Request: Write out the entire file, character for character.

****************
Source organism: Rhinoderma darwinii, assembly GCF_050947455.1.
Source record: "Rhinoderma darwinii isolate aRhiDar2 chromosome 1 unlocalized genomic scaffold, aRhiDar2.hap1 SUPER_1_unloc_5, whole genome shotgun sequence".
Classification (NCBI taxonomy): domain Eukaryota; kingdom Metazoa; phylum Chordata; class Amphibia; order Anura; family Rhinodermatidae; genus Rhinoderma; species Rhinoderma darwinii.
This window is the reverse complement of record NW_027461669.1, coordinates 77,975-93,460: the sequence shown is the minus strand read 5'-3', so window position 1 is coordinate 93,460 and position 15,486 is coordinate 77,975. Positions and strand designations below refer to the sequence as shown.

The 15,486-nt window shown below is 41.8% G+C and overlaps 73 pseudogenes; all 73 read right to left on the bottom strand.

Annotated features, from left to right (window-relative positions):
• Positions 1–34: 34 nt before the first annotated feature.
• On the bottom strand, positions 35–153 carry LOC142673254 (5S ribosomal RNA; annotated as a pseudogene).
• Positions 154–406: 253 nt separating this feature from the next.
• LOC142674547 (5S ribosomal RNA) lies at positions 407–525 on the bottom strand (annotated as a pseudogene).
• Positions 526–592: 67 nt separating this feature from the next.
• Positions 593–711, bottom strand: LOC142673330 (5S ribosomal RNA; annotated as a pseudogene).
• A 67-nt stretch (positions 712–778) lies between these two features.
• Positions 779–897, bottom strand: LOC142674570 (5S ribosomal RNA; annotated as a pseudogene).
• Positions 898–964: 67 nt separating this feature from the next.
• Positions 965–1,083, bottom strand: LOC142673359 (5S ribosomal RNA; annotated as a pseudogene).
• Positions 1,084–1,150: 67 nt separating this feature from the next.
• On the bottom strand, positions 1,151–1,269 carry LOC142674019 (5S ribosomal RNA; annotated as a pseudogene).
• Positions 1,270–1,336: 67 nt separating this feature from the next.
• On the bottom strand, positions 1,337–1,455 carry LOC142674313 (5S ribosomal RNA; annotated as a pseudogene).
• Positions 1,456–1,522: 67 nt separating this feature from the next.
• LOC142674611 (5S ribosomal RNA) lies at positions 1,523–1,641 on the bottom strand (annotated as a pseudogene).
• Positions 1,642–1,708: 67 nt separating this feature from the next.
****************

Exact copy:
Source organism: Rhinoderma darwinii, assembly GCF_050947455.1.
Source record: "Rhinoderma darwinii isolate aRhiDar2 chromosome 1 unlocalized genomic scaffold, aRhiDar2.hap1 SUPER_1_unloc_5, whole genome shotgun sequence".
Classification (NCBI taxonomy): domain Eukaryota; kingdom Metazoa; phylum Chordata; class Amphibia; order Anura; family Rhinodermatidae; genus Rhinoderma; species Rhinoderma darwinii.
This window is the reverse complement of record NW_027461669.1, coordinates 77,975-93,460: the sequence shown is the minus strand read 5'-3', so window position 1 is coordinate 93,460 and position 15,486 is coordinate 77,975. Positions and strand designations below refer to the sequence as shown.

The 15,486-nt window shown below is 41.8% G+C and overlaps 73 pseudogenes; all 73 read right to left on the bottom strand.

Annotated features, from left to right (window-relative positions):
• Positions 1–34: 34 nt before the first annotated feature.
• On the bottom strand, positions 35–153 carry LOC142673254 (5S ribosomal RNA; annotated as a pseudogene).
• Positions 154–406: 253 nt separating this feature from the next.
• LOC142674547 (5S ribosomal RNA) lies at positions 407–525 on the bottom strand (annotated as a pseudogene).
• Positions 526–592: 67 nt separating this feature from the next.
• Positions 593–711, bottom strand: LOC142673330 (5S ribosomal RNA; annotated as a pseudogene).
• A 67-nt stretch (positions 712–778) lies between these two features.
• Positions 779–897, bottom strand: LOC142674570 (5S ribosomal RNA; annotated as a pseudogene).
• Positions 898–964: 67 nt separating this feature from the next.
• Positions 965–1,083, bottom strand: LOC142673359 (5S ribosomal RNA; annotated as a pseudogene).
• Positions 1,084–1,150: 67 nt separating this feature from the next.
• On the bottom strand, positions 1,151–1,269 carry LOC142674019 (5S ribosomal RNA; annotated as a pseudogene).
• Positions 1,270–1,336: 67 nt separating this feature from the next.
• On the bottom strand, positions 1,337–1,455 carry LOC142674313 (5S ribosomal RNA; annotated as a pseudogene).
• Positions 1,456–1,522: 67 nt separating this feature from the next.
• LOC142674611 (5S ribosomal RNA) lies at positions 1,523–1,641 on the bottom strand (annotated as a pseudogene).
• Positions 1,642–1,708: 67 nt separating this feature from the next.